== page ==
Dynamic nuclear polarization to enhance NMR signal strength with electron nuclear double resonance (ENDOR-DNP)

Lead Research Organisation: University of Warwick
Department Name: Physics

Abstract

Nuclear magnetic resonance (NMR) is an amazingly powerful technique for studying everything from drug molecules to working human brains. The first step in a magnetic resonance experiment is to polarize the spins which is like making many tiny compass needles point in the same direction. However, most NMR experiments are slow because of the small fraction of nuclei which are spin polarized. Electrons are much more easily polarized but the analogous technique, electron paramagnetic resonance (EPR), is only useful for studying those materials with unpaired electron spins. We are developing the equipment to efficiently transfer electron spin polarization to nuclear spins, allowing a wide range of exciting NMR measurements that would not otherwise be possible. This transfer process is called dynamic nuclear polarization (DNP).

Our DNP equipment uses high magnetic fields of up to 14.1 T. This high field allows more nuclei to be resolved in NMR permitting the study of more interesting samples. Progress with DNP at these magnetic fields has been slow because the corresponding frequency for EPR is 397 GHz, which is in the technologically-difficult THz frequency region. However, we have the equipment to generate, control and detect this frequency for EPR and DNP.

Our source of 397 GHz radiation is smaller, more reliable and less expensive than competing technologies, but produces correspondingly less power. The DNP that has been performed in the past uses this power inefficiently so would not be feasible, but we have demonstrated a prototype solution to this problem: by simultaneously driving EPR and NMR in a suitable polarizing agent, highly efficient DNP is possible. This technique is known as electron-nuclear double resonance (ENDOR) and the polarizing agent is a nitrogen atom inside a buckyball: N@C60. Our previous experiments demonstrate the proof-of-principle but we have never tried to use NMR to readout the nuclear polarization. Succeeding in this would show that ENDOR-DNP is useful for NMR and would be an important breakthrough.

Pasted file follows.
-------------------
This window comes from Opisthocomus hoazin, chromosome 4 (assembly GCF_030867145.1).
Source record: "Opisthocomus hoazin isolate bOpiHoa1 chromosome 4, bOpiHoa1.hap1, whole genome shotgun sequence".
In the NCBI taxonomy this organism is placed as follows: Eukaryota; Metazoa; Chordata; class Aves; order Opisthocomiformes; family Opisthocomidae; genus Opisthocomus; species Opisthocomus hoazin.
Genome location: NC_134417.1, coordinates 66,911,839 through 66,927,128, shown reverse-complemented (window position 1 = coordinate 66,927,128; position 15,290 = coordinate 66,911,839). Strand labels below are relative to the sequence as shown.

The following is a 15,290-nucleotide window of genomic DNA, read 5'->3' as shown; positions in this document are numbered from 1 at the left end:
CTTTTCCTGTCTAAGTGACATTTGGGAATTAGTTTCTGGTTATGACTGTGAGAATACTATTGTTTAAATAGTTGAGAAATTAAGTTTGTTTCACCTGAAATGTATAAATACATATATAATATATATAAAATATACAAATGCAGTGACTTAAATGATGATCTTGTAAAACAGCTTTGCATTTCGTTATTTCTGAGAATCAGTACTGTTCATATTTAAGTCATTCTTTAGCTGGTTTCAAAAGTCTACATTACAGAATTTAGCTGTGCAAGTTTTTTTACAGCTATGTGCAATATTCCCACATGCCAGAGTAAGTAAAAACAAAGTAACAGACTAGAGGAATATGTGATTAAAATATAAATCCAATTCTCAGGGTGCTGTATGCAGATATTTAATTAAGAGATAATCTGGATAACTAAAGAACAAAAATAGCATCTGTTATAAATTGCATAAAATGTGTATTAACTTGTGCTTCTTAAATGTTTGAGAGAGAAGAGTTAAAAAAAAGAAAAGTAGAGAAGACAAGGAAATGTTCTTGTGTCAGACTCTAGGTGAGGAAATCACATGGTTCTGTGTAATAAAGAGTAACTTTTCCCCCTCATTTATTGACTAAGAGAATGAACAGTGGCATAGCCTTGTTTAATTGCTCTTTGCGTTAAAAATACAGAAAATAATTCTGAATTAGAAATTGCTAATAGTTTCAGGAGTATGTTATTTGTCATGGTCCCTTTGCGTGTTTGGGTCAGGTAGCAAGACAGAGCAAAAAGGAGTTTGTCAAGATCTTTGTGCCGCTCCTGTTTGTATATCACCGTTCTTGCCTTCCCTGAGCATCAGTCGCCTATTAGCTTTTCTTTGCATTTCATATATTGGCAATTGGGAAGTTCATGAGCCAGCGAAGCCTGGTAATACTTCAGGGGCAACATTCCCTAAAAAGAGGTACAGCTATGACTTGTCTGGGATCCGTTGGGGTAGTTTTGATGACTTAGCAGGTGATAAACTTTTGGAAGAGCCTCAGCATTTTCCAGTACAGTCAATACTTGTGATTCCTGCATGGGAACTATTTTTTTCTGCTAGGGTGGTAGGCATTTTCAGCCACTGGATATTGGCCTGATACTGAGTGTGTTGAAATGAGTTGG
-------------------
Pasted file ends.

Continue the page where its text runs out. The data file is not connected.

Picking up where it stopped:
Planned Impact

Good for global science
This project will deliver a step-change improvement in the one area of NMR that is deficient: sensitivity. The repercussions would be huge because NMR is already such a versatile tool for chemistry and materials science. This would lead to more progress in NMR studies of solar cells, batteries, fuel cells and catalysts, biochemicals and pharmaceutical products which would help to create the sustainable energy and advanced healthcare society needs. I will continue to organize and assist in the organization of conferences where academics and industry representatives can share their work to ensure societal impact is maximized and wheels are not reinvented.

Good for business